15. 15. 15 Inserting Root Segments: HIDAM HDAM database records are inserted where the randomizer says they belong. For HIDAM, however, the process is different. 1. The index is searched for the first, higher root key. 2. The new index record is inserted in ascending root sequence. 3. After the index record is created, the record is stored in the database at the first available space. The index pointer is updated to reflect the storage location after the data is stored. Inserting Dependent Segments After initial load, insertion of segments operates the same way in both HDAM and HIDAM. This may mean the database record becomes fragmented. In other words, some child segments may be stored quite far away from the root or related child segments. This is the main reason for doing reorgs. If records are broken into pieces, database performance suffers. Deleting Segments In HDAM, when any segment is deleted it is physically removed from the database. This allows free space in the file to be re-used. In HIDAM, when a segment is deleted it is marked as deleted but not removed from the database. A reorg is necessary to remove deleted records. Replacing Segments - Fixed Length If a segment is updated it is written back to the database in the same place it was before. Replacing Segments - Variable Length If the updated segment gets longer, IMS checks if there is enough adjacent free space. If there is, the segment is written back to its original location. If there is not enough space adjacent to the original location, the segment is stored elsewhere. Pointers are updated to reflect this. The space the original segment used is considered free space. This can cause performance problems if it happens may times.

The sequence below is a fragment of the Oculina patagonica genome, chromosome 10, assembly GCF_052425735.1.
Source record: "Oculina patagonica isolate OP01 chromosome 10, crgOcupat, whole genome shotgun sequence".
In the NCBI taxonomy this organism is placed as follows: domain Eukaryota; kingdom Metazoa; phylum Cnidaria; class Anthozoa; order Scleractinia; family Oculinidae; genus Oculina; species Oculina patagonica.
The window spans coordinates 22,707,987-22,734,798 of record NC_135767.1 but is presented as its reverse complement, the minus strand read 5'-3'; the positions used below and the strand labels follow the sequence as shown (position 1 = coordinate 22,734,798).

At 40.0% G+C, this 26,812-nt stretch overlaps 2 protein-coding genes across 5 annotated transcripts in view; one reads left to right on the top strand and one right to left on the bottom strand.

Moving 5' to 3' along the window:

16. 16. 16 Miscellaneous DBD Feature: Segment Compression This function of the DBD can do more than compress data. The user exit specified in the COMPRTN field can encrypt data, perform edits, or compress the segment. There are many products to perform compression. IBM has both software and hardware compression modules. BMC has a product called DataPacker/IMS. IMS views a compressed segment as a variable-length segment. The application program doesn’t know that, because compression and decompression happen before the program sees any data. When the program requests an IMS record, a compressed record is decompressed before the program is given control. Likewise, when the program writes the record, it is compressed after the program gives control to IMS. There is no need to write special code in a program to understand how the compression operates. One thing with compression: without it, browsing an IMS dataset can show you all the data in the record. Compressed data is not readable at all. Database Partitioning In partitioned databases, the entire structure is imposed upon multiple files, separated by application program logic by data content. When partitioning a database the following should be kept in mind. • IMS requires a separate DBD for each partition because each is a separate database. • IMS needs an algorithm to decide which partition a given record will go into. The database structure must be maintained across all partitions. It is not necessary to keep the same database size across partitions; that decision is based on how "even" a split the application can get with its records. Suppose we decide to partition based on the last digit of social security number. This provides a fairly even spread. The chance of an SSN ending in a 5 is the same as the chance of it ending with a 2. If ten partitions are used, the amount of records in each database is roughly equal. On the other hand, suppose we decide to partition based on the first three digits of social security number, and we are servicing an area consisting of three states: Connecticut, Massachusetts, and Rhode Island. While it is possible to get any first three digits in the SSN, the chance the first three digits would be either 048 or 049 is pretty high. If we divide into the same ten partitions, some partitions would be very small while the first partition will be very large (all those Connecticut people).